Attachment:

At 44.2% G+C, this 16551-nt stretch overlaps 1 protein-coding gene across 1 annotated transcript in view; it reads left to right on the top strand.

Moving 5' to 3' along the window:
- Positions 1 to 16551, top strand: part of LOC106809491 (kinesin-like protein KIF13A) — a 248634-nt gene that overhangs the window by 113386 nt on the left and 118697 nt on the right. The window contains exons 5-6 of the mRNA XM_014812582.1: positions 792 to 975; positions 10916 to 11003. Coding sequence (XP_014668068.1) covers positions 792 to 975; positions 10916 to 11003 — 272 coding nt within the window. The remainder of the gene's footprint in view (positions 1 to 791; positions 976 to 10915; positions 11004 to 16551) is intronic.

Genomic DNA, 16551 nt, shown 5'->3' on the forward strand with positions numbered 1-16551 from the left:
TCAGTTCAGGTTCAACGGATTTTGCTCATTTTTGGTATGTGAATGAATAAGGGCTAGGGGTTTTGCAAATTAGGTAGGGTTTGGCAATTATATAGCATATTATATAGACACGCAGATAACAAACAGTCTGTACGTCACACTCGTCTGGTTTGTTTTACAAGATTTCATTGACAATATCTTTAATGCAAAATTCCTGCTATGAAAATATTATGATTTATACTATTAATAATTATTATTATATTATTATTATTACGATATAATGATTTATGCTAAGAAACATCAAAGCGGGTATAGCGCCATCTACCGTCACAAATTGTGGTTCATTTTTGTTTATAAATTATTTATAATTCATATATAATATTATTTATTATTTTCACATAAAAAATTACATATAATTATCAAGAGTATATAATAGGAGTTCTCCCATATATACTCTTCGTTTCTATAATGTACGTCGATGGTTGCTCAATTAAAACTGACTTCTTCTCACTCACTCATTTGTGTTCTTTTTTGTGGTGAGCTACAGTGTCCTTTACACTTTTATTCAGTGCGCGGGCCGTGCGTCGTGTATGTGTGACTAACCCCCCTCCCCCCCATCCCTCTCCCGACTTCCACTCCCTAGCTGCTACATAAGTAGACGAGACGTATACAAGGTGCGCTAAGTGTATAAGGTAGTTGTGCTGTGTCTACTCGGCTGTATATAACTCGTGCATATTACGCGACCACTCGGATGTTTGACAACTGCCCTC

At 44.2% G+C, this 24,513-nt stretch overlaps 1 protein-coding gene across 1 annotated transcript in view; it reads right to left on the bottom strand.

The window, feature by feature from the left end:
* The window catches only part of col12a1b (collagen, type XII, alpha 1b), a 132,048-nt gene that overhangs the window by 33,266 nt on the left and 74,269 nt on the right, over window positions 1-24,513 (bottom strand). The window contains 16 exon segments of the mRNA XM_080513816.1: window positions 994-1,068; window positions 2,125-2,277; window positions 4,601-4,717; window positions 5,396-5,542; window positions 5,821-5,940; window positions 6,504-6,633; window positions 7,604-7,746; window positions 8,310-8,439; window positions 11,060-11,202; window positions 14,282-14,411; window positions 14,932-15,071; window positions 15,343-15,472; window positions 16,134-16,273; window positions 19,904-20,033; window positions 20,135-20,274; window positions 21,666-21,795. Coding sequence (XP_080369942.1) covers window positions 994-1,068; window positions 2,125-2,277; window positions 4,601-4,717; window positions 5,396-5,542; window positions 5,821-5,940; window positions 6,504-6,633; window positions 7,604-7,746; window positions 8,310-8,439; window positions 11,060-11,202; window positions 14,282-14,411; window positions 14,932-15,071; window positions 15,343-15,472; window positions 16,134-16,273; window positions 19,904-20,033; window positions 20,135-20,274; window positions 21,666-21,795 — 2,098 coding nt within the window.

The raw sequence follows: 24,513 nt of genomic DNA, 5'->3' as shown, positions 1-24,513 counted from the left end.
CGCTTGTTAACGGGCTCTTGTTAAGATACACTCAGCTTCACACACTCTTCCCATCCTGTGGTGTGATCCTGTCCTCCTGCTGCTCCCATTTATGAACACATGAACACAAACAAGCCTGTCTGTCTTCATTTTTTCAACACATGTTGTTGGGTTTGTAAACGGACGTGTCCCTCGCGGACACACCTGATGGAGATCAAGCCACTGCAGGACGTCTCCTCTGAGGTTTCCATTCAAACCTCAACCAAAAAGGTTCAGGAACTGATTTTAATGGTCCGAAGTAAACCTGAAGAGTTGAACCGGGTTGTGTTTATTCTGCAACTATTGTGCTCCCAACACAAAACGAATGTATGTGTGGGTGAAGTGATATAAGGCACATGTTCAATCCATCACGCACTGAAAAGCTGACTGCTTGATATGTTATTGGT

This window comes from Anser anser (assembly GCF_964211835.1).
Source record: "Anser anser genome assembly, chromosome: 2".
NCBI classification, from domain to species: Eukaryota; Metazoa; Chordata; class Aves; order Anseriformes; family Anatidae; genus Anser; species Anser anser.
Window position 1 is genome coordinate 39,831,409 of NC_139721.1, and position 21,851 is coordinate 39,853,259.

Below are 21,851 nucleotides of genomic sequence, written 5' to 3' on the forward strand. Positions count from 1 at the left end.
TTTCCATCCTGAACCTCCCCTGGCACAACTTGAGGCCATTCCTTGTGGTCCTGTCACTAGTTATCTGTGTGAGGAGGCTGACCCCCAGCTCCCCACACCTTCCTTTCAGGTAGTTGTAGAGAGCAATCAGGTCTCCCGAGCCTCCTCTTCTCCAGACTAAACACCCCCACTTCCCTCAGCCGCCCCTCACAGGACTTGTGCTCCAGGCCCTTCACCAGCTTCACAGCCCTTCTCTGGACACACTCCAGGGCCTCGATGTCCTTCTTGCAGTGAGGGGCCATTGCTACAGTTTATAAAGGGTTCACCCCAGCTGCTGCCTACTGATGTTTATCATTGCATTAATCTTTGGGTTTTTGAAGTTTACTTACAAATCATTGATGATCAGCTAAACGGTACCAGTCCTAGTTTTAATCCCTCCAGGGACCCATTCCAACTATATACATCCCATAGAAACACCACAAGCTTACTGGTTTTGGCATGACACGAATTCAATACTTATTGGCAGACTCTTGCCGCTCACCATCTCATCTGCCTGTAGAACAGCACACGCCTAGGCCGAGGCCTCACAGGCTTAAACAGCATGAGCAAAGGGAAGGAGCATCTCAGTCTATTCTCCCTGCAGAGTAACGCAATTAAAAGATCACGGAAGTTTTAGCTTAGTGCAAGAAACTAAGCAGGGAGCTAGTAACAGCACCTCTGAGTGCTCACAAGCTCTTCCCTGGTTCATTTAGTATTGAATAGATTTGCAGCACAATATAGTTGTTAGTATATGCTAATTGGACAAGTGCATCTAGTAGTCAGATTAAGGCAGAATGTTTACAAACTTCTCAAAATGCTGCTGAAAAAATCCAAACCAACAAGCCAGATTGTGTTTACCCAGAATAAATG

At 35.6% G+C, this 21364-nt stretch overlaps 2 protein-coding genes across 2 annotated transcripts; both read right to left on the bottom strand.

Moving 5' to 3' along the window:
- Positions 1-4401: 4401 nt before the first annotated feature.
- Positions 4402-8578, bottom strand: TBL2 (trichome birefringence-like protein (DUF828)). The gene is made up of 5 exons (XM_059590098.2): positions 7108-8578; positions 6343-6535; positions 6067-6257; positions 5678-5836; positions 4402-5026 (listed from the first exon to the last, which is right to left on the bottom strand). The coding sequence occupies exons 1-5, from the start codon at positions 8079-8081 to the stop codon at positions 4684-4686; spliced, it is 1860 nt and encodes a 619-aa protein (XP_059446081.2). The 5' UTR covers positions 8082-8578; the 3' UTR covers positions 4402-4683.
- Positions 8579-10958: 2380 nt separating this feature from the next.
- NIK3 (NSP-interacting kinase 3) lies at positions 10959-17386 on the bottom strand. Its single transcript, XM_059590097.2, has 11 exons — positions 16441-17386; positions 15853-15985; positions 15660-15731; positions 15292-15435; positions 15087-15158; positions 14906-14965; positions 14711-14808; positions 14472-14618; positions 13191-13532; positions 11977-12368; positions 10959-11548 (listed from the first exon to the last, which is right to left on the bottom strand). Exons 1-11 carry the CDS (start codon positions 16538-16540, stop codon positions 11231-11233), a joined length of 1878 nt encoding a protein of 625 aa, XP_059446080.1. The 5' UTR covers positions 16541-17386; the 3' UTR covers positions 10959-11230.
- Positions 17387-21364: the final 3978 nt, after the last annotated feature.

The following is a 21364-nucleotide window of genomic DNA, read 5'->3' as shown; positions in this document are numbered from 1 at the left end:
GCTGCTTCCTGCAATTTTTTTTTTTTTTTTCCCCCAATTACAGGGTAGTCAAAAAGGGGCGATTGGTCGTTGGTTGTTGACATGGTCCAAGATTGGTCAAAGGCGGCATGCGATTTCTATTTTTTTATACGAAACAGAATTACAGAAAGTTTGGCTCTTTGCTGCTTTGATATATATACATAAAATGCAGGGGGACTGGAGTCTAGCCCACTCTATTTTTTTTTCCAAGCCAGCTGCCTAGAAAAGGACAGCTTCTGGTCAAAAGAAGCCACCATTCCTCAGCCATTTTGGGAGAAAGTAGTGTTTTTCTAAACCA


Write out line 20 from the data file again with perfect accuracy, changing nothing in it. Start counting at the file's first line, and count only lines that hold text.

- Positions 4402-8578, bottom strand: TBL2 (trichome birefringence-like protein (DUF828)). The gene is made up of 5 exons (XM_059590098.2): positions 7108-8578; positions 6343-6535; positions 6067-6257; positions 5678-5836; positions 4402-5026 (listed from the first exon to the last, which is right to left on the bottom strand). The coding sequence occupies exons 1-5, from the start codon at positions 8079-8081 to the stop codon at positions 4684-4686; spliced, it is 1860 nt and encodes a 619-aa protein (XP_059446081.2). The 5' UTR covers positions 8082-8578; the 3' UTR covers positions 4402-4683.